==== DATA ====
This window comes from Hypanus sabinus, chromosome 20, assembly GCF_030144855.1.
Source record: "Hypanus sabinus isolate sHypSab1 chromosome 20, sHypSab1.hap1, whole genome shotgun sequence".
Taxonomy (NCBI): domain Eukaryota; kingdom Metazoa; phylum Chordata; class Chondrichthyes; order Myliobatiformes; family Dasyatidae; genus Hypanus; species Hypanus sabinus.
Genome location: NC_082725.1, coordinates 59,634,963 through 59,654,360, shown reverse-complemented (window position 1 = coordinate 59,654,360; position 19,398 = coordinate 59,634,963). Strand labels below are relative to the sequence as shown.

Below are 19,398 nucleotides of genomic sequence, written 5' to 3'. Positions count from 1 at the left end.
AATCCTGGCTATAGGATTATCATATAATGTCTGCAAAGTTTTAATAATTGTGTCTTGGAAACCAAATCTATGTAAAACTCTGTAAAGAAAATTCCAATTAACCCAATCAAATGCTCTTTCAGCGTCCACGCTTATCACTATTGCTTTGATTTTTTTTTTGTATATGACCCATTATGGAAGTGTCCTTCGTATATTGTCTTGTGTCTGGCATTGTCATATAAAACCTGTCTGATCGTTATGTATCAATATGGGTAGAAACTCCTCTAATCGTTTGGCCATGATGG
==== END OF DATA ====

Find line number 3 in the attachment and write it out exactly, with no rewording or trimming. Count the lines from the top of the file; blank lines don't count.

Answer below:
Taxonomy (NCBI): domain Eukaryota; kingdom Metazoa; phylum Chordata; class Chondrichthyes; order Myliobatiformes; family Dasyatidae; genus Hypanus; species Hypanus sabinus.